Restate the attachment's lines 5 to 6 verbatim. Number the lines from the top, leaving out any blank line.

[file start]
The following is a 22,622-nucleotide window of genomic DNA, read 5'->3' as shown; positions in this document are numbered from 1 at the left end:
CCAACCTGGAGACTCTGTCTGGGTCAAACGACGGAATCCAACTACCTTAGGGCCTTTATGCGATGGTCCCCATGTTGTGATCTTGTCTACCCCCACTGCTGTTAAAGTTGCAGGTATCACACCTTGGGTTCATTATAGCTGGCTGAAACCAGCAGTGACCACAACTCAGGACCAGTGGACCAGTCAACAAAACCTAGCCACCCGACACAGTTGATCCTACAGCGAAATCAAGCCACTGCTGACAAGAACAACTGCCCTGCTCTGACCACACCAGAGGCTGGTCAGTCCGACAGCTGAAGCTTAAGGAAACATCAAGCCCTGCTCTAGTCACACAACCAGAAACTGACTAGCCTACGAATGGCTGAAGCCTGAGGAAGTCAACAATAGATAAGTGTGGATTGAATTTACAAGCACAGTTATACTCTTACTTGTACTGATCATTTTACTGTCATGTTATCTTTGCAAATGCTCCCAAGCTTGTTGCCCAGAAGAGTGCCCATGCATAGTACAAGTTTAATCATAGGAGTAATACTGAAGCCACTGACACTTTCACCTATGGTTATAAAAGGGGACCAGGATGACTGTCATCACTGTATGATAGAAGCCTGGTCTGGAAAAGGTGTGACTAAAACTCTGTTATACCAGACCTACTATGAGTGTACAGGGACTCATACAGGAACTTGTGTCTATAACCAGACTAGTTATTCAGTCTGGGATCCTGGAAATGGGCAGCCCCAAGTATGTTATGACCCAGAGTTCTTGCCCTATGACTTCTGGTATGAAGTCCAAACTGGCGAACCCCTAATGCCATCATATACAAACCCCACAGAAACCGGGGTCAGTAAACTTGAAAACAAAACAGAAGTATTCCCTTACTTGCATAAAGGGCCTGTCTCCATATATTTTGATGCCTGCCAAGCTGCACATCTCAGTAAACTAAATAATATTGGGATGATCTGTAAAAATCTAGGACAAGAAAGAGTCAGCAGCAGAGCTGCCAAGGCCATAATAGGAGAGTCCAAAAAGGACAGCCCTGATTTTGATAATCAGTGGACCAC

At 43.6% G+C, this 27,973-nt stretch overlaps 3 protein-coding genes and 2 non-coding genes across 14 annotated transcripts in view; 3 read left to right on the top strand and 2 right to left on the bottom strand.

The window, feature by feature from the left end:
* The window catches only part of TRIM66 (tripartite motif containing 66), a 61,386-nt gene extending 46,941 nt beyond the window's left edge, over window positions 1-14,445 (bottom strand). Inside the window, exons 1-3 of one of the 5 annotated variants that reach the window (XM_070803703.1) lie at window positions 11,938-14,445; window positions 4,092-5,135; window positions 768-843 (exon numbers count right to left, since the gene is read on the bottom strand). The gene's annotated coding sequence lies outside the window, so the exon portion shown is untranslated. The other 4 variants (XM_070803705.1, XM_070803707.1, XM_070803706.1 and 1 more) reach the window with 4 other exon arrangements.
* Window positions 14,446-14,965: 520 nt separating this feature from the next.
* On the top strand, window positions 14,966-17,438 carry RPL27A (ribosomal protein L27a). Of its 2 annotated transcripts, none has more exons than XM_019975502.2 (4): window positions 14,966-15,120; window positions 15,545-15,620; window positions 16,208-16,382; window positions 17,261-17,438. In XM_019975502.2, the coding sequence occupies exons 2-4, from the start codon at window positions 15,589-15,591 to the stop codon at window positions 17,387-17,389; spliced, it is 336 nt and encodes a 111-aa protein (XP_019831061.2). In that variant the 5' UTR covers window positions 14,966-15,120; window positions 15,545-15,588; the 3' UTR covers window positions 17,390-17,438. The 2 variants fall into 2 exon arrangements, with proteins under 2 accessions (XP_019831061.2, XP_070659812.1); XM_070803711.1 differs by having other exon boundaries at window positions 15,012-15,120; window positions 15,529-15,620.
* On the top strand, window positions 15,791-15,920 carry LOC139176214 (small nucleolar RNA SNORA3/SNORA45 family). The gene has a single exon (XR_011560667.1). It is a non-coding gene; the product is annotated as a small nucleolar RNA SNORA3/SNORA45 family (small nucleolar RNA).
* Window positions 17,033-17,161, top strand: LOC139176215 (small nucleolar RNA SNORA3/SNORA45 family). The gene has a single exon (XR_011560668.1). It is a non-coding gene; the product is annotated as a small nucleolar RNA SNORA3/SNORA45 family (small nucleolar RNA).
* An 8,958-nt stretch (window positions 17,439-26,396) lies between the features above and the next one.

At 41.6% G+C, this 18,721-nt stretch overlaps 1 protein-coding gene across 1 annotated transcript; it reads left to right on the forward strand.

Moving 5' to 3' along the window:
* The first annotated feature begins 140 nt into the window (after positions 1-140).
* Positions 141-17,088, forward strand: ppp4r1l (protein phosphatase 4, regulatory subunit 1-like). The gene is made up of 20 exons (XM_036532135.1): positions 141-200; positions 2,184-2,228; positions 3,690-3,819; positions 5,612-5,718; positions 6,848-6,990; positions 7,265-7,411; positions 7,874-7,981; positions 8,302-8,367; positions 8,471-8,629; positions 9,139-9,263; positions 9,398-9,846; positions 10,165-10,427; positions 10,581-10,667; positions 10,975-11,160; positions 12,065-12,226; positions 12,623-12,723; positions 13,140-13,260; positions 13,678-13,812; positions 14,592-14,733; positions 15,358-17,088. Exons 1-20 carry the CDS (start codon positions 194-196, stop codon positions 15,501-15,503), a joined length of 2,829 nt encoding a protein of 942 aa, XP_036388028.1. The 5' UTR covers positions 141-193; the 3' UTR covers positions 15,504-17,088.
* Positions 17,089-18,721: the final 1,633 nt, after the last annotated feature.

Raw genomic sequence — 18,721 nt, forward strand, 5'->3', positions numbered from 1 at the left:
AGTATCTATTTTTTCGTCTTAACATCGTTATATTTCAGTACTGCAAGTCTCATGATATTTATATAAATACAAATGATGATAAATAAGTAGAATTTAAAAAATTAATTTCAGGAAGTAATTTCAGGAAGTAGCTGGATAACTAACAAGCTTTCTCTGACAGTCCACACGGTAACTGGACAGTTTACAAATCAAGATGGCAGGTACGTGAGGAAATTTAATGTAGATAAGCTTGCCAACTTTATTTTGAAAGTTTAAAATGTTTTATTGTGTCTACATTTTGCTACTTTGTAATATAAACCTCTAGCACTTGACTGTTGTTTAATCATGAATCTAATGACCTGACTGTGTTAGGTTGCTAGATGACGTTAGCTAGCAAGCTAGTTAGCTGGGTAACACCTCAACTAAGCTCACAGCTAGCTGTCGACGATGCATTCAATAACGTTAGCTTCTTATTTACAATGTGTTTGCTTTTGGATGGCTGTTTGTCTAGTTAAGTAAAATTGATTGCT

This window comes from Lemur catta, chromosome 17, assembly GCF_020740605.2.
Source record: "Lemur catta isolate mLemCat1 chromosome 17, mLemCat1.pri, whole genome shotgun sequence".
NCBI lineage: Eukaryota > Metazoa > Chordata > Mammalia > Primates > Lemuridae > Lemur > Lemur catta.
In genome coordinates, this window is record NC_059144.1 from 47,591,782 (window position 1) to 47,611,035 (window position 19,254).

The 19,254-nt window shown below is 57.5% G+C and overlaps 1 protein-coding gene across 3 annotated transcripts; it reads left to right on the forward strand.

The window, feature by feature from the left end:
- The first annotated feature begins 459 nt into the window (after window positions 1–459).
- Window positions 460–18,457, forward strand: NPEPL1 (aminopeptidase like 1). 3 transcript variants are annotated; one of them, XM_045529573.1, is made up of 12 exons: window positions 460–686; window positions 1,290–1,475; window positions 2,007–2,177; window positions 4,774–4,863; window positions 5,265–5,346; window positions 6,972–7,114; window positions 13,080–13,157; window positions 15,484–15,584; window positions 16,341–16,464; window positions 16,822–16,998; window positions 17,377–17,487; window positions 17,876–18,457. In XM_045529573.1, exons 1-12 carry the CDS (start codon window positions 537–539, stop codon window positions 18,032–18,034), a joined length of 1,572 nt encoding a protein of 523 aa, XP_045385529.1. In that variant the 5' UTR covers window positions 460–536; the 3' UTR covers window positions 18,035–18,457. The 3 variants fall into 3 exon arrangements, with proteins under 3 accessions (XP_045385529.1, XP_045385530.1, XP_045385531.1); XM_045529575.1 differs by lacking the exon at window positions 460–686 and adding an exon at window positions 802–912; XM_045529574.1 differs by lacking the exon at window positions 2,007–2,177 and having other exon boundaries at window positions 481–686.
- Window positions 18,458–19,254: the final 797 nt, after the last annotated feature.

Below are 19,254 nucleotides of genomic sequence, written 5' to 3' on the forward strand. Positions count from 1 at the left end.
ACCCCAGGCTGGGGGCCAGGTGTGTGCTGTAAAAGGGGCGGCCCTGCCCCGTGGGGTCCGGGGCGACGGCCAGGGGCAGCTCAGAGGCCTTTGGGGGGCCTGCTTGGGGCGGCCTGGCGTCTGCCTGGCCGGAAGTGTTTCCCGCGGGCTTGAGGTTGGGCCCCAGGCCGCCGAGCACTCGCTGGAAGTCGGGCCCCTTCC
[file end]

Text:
* The window catches only part of TRIM66 (tripartite motif containing 66), a 61,386-nt gene extending 46,941 nt beyond the window's left edge, over window positions 1-14,445 (bottom strand). Inside the window, exons 1-3 of one of the 5 annotated variants that reach the window (XM_070803703.1) lie at window positions 11,938-14,445; window positions 4,092-5,135; window positions 768-843 (exon numbers count right to left, since the gene is read on the bottom strand). The gene's annotated coding sequence lies outside the window, so the exon portion shown is untranslated. The other 4 variants (XM_070803705.1, XM_070803707.1, XM_070803706.1 and 1 more) reach the window with 4 other exon arrangements.
* Window positions 14,446-14,965: 520 nt separating this feature from the next.